Because Washington is a one-party town, D.C. Republicans sometimes can't get a word in edgewise. But don't expect them to be mum.
The forums and debates in the races for mayor and city council seats often are for Democrats only.
For the DCGOP, the bottom line is: Don't fight every fight; fight the fights that matter.
The battles that matter this election year include campaign irregularities, four ward races and a seat on the D.C. Board of Elections & Ethics.
"Ethics is a big campaign issue this season," Paul Craney, executive director of the D.C. Republican Committee, told The Washington Times.
Republicans were shut out of a seat earlier this month when the Democrat-controlled council voted against Mayor Adrian M. Fenty's nomination of Republican Mital Gandhi.
The mayor, a Democrat up for re-election, had nominated Mr. Gandhi and former Army Secretary Togo West to the three-member panel, which had only one active member. The council said "yea" to Mr. West and "nay" to Mr. Gandhi.
Mr. Gandhi was "going to shake things up," Mr. Craney said, "make sure there were checks and balances."
The rejection sparked criticism from Republicans hoping to unseat Democrats this fall, and while the party isn't fielding candidates in any citywide races or the school board race, they are focusing on a couple of ward races and on specific good-government issues.
"The residents need to know they have choices," Mr. Craney said. "We can go to a grocery store and pick one out of 50 cereal boxes. We want to make sure voters know they have choices, too."
Tim Day, who faces no Republican challengers in the Sept. 14 primary for the Ward 5 seat, said City Hall has a one-box-fits-all approach that leads to enormous government waste. He said property taxes and parking enforcement are two specific places where the city can root out waste.
Mr. Day told the story of Northeast residents whose cars were struck by a fallen tree during a recent storm. Mr. Day said he contacted the homeowner to inquire about having the damaged tree removed. But the owner, he said, seemed nonplussed and instructed him to contact a third party, the property manager.
As an elected advisory neighborhood commissioner, Mr. Day said, he felt obligated to aid the owners of the cars. So he visited the D.C. Recorder of Deeds and learned that the homeowner was receiving two forms of property tax relief. One, called the D.C. homestead exemption, offers up to $67,000 off the owner's property-tax liability; another provides additional relief to senior citizens.
But to qualify for the tax relief: "The property must be the principal residence (domicile) of the owner/applicant," according to the D.C. Office of Tax and Revenue.
"He owns five properties in Ward 5 and doesn't live in any of them," Mr. Day said. "That's problematic. People know how to work system."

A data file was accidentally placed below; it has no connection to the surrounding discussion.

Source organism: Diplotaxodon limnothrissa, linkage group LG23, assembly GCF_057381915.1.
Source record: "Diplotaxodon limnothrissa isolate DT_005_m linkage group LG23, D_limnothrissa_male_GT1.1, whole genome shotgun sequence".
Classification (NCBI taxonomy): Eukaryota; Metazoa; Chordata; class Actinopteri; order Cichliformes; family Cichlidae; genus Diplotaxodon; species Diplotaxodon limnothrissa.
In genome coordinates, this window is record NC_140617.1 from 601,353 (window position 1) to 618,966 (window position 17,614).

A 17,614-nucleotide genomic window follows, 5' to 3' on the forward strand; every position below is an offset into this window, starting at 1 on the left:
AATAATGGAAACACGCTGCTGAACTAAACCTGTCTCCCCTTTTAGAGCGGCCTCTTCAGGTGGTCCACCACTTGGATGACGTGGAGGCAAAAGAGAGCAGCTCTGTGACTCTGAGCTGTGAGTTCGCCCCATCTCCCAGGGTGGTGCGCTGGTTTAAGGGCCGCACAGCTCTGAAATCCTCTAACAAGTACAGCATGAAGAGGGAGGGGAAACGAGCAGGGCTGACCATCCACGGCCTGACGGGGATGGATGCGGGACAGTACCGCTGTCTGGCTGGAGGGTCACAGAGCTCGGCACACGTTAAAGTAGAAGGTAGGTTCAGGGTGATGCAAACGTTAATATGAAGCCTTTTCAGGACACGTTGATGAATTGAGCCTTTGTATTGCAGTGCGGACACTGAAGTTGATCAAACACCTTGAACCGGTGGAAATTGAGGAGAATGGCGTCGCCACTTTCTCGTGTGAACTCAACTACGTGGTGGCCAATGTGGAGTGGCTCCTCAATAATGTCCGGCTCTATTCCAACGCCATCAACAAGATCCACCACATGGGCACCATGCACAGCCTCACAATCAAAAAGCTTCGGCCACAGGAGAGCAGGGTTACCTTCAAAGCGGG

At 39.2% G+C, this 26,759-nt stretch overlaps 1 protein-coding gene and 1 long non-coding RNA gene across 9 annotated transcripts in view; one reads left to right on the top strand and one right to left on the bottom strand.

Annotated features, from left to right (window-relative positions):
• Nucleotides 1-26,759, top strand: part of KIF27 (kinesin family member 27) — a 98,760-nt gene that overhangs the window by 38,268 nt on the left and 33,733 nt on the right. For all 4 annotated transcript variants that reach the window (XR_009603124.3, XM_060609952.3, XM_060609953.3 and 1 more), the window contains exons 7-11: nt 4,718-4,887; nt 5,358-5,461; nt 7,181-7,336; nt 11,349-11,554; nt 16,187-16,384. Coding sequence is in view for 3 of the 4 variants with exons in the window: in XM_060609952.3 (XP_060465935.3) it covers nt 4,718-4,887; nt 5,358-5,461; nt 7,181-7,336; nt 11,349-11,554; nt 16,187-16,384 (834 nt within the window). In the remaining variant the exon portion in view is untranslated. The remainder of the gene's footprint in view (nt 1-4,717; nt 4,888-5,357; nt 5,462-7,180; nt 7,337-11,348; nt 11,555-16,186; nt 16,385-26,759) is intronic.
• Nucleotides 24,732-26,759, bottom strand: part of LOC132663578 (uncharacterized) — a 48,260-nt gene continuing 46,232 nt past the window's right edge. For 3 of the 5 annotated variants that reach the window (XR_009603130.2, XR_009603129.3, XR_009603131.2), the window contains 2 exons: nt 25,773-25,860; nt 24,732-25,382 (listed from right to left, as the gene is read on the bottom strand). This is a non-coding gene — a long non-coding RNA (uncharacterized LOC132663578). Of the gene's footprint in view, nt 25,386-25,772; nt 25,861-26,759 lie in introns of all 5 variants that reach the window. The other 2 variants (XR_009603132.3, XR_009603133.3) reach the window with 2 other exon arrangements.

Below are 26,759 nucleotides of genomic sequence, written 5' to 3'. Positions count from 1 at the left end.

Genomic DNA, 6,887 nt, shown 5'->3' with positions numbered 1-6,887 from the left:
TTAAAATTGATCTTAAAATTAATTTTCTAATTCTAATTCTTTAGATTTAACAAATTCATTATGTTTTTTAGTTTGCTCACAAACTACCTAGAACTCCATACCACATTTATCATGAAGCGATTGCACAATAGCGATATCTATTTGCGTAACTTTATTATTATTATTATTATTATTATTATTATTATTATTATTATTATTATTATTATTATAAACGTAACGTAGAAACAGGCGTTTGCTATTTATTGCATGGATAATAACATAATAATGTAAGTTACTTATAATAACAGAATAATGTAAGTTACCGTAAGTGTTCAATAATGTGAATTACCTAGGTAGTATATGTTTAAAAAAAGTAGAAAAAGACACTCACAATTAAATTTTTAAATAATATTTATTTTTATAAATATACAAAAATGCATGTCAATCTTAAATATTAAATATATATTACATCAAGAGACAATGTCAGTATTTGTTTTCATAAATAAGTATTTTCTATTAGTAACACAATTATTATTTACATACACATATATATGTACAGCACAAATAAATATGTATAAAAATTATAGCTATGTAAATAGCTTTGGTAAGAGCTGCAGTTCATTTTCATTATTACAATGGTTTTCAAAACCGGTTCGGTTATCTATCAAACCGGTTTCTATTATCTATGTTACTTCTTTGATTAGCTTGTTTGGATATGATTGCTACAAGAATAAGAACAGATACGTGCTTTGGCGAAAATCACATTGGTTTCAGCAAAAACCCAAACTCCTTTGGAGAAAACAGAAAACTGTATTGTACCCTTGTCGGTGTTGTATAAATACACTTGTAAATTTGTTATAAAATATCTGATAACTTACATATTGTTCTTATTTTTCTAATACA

The city also is losing money in its prolific parking-ticket system. For the most part, D.C. residents can't make a move regarding motor vehicle services if they have unpaid parking tickets, but that is not the case for out-of-towners and council members.
Now, Mr. Day said, the city isn't even effectively going after out-of-state scofflaws. Either there is no memorandum of understanding with various states or the city isn't enforcing its own laws.
"There's no tracking mechanism, no reciprocity," he said. "Other states catch up with us but we can't track others down."
As for other battles, Mr. Day said, the party is forging ahead on principle - not partisanship.
Last week, the D.C. Republican Committee urged D.C. Office of Campaign Finance to investigate whether Vincent C. Gray's mayoral campaign violated city law with three advertisements that were published in the Hill Rag newspaper in June, July and August and for a fundraising invitation. Neither the ads nor the invitation stated who paid for them.
All campaign literature is "defined as any printed matter distributed with the intent to support or oppose candidates, initiatives, referenda, or recall measures," according to the campaign finance website. "Campaign literature must be identified by the words 'paid for by' followed by the name and address of the payer or the committee or other person and its treasurer on whose behalf the materials appear."
The D.C. Republicans running in September are hardly cookie-cutter Republicans.
They know the die was cast long ago, but today's Republican candidates want to remind D.C. voters of their options and that they share with Democrats some of the same concerns. The Republican candidates in the other ward races - Marc Morgan in Ward 1, Dave Hedgpeth in Ward 3 and Jim DeMartino in Ward 6 - support school reform, making D.C. a greener city, innovative economic development and targeted social services, and want to combat government waste.
"I'm anti-gun and pro-choice," said Mr. Day. "We're not all Dick Cheney."
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